European Ambivalence Threatens NATO Afghanistan Mission

European Ambivalence Threatens NATO Afghanistan Mission

AMSTERDAM -- Is it possible that NATO, probably the mightiest, certainly the wealthiest, military alliance the world has even seen, could leave Afghanistan defeated by the Taliban, a band of religious fanatics with an ideology harking back to the 7th century? During two days of talks just completed in the Dutch resort of Noordwijk along the North Sea coast, defense ministers from NATO countries discussed the future of the mission in Afghanistan in tones that betrayed a sense of urgency bordering on despair.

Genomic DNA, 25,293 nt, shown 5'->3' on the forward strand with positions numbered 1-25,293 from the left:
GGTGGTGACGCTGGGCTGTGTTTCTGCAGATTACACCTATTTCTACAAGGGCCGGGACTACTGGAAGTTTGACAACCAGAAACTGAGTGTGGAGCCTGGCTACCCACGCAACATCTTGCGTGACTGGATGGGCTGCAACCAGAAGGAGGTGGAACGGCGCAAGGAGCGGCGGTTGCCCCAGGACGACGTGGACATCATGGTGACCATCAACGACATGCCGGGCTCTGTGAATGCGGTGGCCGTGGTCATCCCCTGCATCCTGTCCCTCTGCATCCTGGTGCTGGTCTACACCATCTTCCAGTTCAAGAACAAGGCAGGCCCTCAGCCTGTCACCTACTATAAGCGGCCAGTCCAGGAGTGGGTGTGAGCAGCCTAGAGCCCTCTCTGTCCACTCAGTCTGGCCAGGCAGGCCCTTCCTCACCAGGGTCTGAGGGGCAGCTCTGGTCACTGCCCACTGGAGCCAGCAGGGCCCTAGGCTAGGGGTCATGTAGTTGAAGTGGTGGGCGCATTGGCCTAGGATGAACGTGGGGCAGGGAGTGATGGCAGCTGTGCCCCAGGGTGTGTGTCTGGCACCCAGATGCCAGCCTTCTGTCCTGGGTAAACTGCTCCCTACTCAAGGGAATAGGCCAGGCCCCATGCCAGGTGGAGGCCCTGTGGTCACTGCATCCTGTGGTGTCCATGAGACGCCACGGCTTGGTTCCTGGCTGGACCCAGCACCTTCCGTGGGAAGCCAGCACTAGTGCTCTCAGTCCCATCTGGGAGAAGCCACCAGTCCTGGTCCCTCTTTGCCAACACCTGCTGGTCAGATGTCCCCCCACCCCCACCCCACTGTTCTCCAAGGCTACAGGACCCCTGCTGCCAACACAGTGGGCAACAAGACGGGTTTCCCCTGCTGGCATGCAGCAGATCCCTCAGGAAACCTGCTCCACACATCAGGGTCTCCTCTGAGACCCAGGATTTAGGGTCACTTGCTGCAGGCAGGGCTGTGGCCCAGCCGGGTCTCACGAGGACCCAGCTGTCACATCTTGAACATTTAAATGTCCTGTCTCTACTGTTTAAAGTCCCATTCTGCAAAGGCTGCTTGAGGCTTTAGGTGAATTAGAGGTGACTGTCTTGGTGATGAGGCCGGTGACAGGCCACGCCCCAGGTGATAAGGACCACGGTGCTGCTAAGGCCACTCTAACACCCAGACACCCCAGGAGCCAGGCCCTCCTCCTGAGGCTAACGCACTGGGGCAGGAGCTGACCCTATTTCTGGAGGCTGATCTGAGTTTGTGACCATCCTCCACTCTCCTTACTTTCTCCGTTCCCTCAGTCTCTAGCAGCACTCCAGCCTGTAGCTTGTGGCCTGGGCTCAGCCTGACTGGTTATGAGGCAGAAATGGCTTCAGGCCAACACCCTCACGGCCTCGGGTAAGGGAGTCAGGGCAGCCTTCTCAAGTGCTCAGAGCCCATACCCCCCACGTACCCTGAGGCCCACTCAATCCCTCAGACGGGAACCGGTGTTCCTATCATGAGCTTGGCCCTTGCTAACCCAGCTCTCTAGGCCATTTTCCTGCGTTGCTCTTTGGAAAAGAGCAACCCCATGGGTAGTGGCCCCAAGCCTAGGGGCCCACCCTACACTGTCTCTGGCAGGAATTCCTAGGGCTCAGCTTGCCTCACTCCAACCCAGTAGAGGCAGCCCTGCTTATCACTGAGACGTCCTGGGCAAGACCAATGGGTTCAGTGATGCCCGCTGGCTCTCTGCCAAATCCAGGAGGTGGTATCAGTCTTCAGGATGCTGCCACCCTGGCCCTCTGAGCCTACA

In the Netherlands, whose troops are fighting in the most dangerous region of Afghanistan, the mission is gradually losing public support. Every time a Dutch soldier dies in Afghanistan the push here to end this country's participation grows stronger. The war is seen as a distant battle with hazy goals, far removed from the daily lives of Europeans. The sentiment is shared in varying degrees by the people of the 38 countries with troops in ISAF, the International Security and Assistance Force in Afghanistan.

NATO Secretary General Jaap de Hoop Scheffer, who happens to be Dutch, has been pleading with the public to understand the importance of the mission. The consequences of defeat in Afghanistan will reach people on the continent, he recently argued, addressing Europeans. "The security of Afghanistan is directly linked to your and my security."

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